• The widow's reaction to being referred to as her late husband's wife (her ears perking up) shows the enduring nature of mental and emotional attachments.
  • Relationships and attachments are not merely physical but are deeply rooted in the mind and emotions. The mind maintains these attachments even in the absence of the physical presence of the other person.
  • Persistent attachment affects how individuals perceive and react to references to past relationships, indicating that the mental acknowledgment of a relationship can remain strong despite physical separation or change.
  • Even a knowledgeable person who knows the soul is eternal can still experience worldly attachments and sorrows caused by sensory experiences.
  • Even sensory experiences like cold and heat can lead to attachment and emotional responses such as joy and sorrow.
  • One should endure sensory experiences without reacting with joy or sorrow. This endurance is tied to understanding their transient nature.
  • Suffering (duḥkha) does not originate from the self (ātman) itself but from the interactions between the senses (mātrā) and their objects (sparśa). 
  • The self does not experience suffering directly. The self’s association with the body and senses is what leads to the perception of suffering.
  • Even though the self (ātman) is different from the subtle body (liṅgaśarīra), the experience of suffering (duḥkha) still seems undeniable, as one feels, 'I am suffering.' This leads to the belief that suffering is inherently connected to the self.
  • Experiences of suffering seen in the waking state do not persist in the dream state and vice versa, highlighting the non-continuous nature of sensory experiences.
  • Suffering experienced due to separation or other worldly reasons is like a temporary illusion (svapna iva), reinforcing the idea that these experiences should be endured as they are not truly inherent to the self.
  • Sensory experiences and the resulting actions (karma) are causes of bondage (bandha-hetu-bhūta). When these actions are destroyed, the transient nature of sensory experiences also ceases, suggesting that liberation (mokṣa) involves transcending these temporary interactions.
  • A warrior (kṣatriya), enduring pain from weapon strikes and enemy attacks is part of their duty (dharma).
  • Cold and heat can sometimes be pleasant and sometimes unpleasant, making their nature unpredictable. In contrast, happiness and sorrow have definite natures and do not change in the same way,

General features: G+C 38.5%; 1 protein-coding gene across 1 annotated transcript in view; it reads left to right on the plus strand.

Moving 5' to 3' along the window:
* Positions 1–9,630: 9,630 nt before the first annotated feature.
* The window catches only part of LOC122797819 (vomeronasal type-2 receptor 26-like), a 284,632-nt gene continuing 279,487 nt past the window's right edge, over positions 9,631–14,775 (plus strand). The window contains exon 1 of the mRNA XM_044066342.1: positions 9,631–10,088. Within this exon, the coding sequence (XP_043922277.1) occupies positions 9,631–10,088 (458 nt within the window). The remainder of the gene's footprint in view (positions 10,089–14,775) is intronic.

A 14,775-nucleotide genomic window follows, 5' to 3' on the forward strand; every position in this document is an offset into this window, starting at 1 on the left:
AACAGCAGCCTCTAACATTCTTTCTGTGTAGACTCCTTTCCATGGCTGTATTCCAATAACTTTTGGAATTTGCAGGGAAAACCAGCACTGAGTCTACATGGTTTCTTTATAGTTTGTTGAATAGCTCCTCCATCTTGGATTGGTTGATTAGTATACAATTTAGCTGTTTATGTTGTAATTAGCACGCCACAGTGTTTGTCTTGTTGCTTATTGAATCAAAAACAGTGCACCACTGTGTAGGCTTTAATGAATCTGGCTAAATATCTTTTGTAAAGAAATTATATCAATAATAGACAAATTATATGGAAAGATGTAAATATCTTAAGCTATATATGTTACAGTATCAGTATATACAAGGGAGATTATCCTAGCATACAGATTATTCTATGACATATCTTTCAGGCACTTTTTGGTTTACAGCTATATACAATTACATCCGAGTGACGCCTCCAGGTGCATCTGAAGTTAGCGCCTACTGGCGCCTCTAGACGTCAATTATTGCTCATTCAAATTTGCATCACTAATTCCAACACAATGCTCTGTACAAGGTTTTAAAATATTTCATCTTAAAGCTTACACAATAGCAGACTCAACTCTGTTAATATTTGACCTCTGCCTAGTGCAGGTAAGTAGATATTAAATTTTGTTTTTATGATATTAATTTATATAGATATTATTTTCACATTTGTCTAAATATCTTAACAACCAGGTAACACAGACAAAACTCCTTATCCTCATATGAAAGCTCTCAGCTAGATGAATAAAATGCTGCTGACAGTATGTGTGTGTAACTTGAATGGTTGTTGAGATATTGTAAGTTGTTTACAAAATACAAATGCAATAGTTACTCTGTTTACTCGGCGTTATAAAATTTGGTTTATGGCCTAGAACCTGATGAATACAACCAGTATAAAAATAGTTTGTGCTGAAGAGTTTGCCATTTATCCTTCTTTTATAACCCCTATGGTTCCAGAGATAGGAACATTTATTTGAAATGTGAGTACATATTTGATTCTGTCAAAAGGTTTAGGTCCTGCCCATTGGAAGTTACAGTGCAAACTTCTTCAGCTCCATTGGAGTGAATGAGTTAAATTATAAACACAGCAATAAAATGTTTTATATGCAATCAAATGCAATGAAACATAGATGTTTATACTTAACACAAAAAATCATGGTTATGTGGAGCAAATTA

Such a profound message from the Gita! 🌸 Endure and rise above temporary challenges. 💪 -User_sg3i9k

Timeless wisdom from Lord Krishna on enduring life's ups and downs. 🙏 -Ramakanth

I needed this shloka. Thank you -JHIMLI

So very subtle & deep. Pranam for pointing out the temporary aspect of the senses; transient! -User_sg3j9x

Exquisite teaching. -User_sg5lwq

Read more comments

Knowledge Bank

Which are the 10 subjects of Srimad Bhagavata?

The ten subjects of Srimad Bhagavata are: 1. Sarga- primary creation. 2. Visarga- secondary creation. 3. Sthana - placement of beings in the various Lokas. 4. Poshana- their sustenance. 5. Uti- desire to act. 6. Manvantara: rule of the Manus. 7.Isanukatha- incarnations. 8. Nirodha- the annihilation of evil. 9. Mukti- liberation.10. Ashraya: Krishna the supreme shelter.

Why is Ahalya called Panchakanya?

Even though Indra seduced her and her husband Gautama Maharshi cursed, she didn’t lose her purity. Indra came disguised as Gautama. She didn’t realize this when she had a relationship with Indra. That is why she is considered as a sacred virgin or one among the pancha kanyas.


As per Vastu shastra, who gets the benefit of puja performed in a house ?
English Topics

English Topics

Bhagavad Gita

Click on any topic to open

Copyright © 2024 | Vedadhara | All Rights Reserved. | Designed & Developed by Claps and Whistles
| | | | |